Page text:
MS PowerPoint

Using Color Schemes

A color scheme (Figure 15) consists of eight colors, one for each major type of element in a presentation. Each of PowerPoint's ready-made color schemes consists of foreground and background colors that work well together.

Figure 15. A color scheme has eight defining colors.


You can create your own color schemes by using any colors that your video settings will support (Figure 15 and see Table 1).

Table 1. Color Scheme Components

Component

Description

Background

The color behind all text and objects on the slide; on slides with gradient-filled backgrounds, it's the primary color.

Text and Lines

The color of the font in the text placeholder, and the outline color for items in the drawing layer.

Shadows

The second color in a gradient-filled background; it doesn't appear to have anything to do with the "shadow" color of shadowed text.

Title Text

The color of the font of text in the title placeholder. It's also the color of the highest-level bullet in the text placeholder.

Fills

The background color of items in the drawing layer, and the color of the bars for the first set of data in a chart. It has nothing to do with gradient fills.

Accent

The only use we've found for the Accent color is for the bars representing the second set of data in a chart.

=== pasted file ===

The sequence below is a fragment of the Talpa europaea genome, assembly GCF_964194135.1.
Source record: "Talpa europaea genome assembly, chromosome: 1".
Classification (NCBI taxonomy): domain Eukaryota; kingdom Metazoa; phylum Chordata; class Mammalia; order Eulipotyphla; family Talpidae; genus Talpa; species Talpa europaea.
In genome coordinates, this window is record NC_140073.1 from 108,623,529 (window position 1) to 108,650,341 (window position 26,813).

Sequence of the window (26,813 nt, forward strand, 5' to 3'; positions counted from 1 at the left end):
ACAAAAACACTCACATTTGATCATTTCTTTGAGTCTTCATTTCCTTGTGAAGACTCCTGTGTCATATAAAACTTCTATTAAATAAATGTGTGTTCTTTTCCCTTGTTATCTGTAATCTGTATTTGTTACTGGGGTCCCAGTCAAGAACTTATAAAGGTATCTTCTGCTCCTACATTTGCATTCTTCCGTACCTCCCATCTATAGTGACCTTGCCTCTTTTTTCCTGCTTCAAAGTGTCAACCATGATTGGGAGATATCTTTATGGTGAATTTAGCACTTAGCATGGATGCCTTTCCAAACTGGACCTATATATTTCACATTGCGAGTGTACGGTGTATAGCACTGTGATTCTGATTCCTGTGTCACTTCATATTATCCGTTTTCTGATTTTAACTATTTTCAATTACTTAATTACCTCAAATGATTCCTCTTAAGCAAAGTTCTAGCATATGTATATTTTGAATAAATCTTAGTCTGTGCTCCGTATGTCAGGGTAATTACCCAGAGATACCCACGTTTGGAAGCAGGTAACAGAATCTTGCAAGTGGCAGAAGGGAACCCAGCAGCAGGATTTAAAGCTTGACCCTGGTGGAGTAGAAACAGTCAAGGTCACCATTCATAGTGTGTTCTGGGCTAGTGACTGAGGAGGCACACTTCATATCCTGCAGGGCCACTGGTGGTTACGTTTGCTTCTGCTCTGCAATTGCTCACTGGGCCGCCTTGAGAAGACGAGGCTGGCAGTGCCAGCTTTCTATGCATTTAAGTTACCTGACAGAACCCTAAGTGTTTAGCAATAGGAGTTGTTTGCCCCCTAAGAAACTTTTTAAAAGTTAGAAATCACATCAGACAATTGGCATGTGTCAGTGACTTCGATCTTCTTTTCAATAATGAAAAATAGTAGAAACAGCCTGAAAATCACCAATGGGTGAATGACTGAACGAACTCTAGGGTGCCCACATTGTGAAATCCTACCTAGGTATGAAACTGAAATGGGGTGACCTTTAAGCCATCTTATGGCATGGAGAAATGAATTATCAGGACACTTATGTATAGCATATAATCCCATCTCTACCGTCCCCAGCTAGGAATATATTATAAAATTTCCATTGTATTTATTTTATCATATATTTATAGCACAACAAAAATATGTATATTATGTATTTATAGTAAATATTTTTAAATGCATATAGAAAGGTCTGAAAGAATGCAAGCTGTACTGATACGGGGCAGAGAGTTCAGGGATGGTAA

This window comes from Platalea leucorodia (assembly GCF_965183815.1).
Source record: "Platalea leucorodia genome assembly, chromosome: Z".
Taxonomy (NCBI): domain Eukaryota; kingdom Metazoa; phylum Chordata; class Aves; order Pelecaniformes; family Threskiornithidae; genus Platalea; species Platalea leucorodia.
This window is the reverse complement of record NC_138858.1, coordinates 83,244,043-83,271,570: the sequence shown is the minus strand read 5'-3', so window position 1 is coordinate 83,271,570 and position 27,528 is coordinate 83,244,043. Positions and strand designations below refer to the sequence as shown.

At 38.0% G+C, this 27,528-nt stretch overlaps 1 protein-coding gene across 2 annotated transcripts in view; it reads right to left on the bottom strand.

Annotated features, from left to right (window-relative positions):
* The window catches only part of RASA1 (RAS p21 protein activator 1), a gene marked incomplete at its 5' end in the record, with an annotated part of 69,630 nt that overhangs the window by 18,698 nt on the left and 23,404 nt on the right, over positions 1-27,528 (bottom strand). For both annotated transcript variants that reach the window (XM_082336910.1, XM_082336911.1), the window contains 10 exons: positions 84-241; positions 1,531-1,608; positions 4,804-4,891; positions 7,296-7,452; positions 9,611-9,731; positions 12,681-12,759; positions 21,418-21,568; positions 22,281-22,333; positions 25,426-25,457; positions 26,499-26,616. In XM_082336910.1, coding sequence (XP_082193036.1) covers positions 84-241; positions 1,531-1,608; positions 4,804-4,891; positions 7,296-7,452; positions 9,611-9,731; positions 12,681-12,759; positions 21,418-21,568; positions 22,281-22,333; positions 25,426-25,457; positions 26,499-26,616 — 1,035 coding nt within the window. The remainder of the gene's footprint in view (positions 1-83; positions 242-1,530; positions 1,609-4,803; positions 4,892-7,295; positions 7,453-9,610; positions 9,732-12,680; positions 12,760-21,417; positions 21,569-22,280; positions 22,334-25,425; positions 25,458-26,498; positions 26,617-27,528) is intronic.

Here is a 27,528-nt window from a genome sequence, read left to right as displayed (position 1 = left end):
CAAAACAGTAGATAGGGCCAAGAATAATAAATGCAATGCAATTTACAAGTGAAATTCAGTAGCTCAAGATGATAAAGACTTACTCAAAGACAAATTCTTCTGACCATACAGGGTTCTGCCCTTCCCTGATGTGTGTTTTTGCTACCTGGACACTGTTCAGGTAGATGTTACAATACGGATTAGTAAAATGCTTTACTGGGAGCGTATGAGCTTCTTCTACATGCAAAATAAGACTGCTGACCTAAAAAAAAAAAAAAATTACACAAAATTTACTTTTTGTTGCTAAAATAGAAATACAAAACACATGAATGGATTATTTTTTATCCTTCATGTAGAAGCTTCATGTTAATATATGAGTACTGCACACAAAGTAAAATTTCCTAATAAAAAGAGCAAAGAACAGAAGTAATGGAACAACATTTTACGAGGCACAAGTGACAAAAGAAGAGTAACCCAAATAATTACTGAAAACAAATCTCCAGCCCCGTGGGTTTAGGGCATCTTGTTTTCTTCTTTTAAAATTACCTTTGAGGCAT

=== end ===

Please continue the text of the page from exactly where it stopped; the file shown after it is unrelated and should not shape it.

Accent and Hyperlink

The color of the text of hyperlinks that haven't been "followed" (that is, clicked and activated). It's also the color of the third bars in charts.

Accent and Followed Hyperlink

The color of hyperlinked text that has been "followed," and it's the color of the fourth bar in charts.


Just as you can change any detail on a master slide, you can change the colors in the current presentation by changing the color scheme of any master. PowerPoint saves color schemes along with the design; if you apply a new design, PowerPoint discards any previous color changes and applies the color scheme from the new design to your presentation.

PowerPoint uses colors from the color scheme in many different places. For example, the Background dialog box (Figure 13) offers colors from the current color scheme as its first choice, and the colors used to create graphics in many standard designs change when you change color schemes.


by BrainBellupdated
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